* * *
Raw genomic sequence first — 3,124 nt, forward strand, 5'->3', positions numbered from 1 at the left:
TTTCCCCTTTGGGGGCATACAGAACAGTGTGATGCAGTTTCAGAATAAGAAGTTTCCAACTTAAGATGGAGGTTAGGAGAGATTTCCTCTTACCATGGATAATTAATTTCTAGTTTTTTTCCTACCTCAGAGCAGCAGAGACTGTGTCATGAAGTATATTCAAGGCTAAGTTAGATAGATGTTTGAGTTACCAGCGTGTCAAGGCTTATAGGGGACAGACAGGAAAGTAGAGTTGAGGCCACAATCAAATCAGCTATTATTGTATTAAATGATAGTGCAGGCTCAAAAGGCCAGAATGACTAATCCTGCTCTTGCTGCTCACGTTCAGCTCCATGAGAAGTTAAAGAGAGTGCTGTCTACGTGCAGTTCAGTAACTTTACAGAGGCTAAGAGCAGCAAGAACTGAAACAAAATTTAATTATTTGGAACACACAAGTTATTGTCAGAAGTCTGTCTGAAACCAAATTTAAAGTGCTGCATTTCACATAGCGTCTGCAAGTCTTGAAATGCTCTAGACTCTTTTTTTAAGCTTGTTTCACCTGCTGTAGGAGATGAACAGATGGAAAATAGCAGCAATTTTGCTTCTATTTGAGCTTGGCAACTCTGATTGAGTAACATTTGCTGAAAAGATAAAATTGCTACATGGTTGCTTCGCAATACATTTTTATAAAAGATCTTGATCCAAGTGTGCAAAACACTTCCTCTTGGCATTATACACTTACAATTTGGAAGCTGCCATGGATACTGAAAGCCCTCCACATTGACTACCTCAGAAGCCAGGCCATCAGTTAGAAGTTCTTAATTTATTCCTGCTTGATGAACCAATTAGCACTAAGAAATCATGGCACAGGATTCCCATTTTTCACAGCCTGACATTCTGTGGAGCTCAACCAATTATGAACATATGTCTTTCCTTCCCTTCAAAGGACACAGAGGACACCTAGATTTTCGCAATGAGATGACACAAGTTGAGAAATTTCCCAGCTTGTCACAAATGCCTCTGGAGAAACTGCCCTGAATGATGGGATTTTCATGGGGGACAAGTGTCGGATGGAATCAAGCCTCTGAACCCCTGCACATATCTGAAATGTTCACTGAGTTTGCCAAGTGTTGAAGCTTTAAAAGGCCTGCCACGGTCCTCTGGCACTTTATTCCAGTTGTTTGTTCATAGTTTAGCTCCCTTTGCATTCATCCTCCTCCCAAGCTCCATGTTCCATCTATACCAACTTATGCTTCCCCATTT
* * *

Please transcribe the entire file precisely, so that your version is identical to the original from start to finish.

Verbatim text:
Raw genomic sequence first — 3,124 nt, forward strand, 5'->3', positions numbered from 1 at the left:
TTTCCCCTTTGGGGGCATACAGAACAGTGTGATGCAGTTTCAGAATAAGAAGTTTCCAACTTAAGATGGAGGTTAGGAGAGATTTCCTCTTACCATGGATAATTAATTTCTAGTTTTTTTCCTACCTCAGAGCAGCAGAGACTGTGTCATGAAGTATATTCAAGGCTAAGTTAGATAGATGTTTGAGTTACCAGCGTGTCAAGGCTTATAGGGGACAGACAGGAAAGTAGAGTTGAGGCCACAATCAAATCAGCTATTATTGTATTAAATGATAGTGCAGGCTCAAAAGGCCAGAATGACTAATCCTGCTCTTGCTGCTCACGTTCAGCTCCATGAGAAGTTAAAGAGAGTGCTGTCTACGTGCAGTTCAGTAACTTTACAGAGGCTAAGAGCAGCAAGAACTGAAACAAAATTTAATTATTTGGAACACACAAGTTATTGTCAGAAGTCTGTCTGAAACCAAATTTAAAGTGCTGCATTTCACATAGCGTCTGCAAGTCTTGAAATGCTCTAGACTCTTTTTTTAAGCTTGTTTCACCTGCTGTAGGAGATGAACAGATGGAAAATAGCAGCAATTTTGCTTCTATTTGAGCTTGGCAACTCTGATTGAGTAACATTTGCTGAAAAGATAAAATTGCTACATGGTTGCTTCGCAATACATTTTTATAAAAGATCTTGATCCAAGTGTGCAAAACACTTCCTCTTGGCATTATACACTTACAATTTGGAAGCTGCCATGGATACTGAAAGCCCTCCACATTGACTACCTCAGAAGCCAGGCCATCAGTTAGAAGTTCTTAATTTATTCCTGCTTGATGAACCAATTAGCACTAAGAAATCATGGCACAGGATTCCCATTTTTCACAGCCTGACATTCTGTGGAGCTCAACCAATTATGAACATATGTCTTTCCTTCCCTTCAAAGGACACAGAGGACACCTAGATTTTCGCAATGAGATGACACAAGTTGAGAAATTTCCCAGCTTGTCACAAATGCCTCTGGAGAAACTGCCCTGAATGATGGGATTTTCATGGGGGACAAGTGTCGGATGGAATCAAGCCTCTGAACCCCTGCACATATCTGAAATGTTCACTGAGTTTGCCAAGTGTTGAAGCTTTAAAAGGCCTGCCACGGTCCTCTGGCACTTTATTCCAGTTGTTTGTTCATAGTTTAGCTCCCTTTGCATTCATCCTCCTCCCAAGCTCCATGTTCCATCTATACCAACTTATGCTTCCCCATTT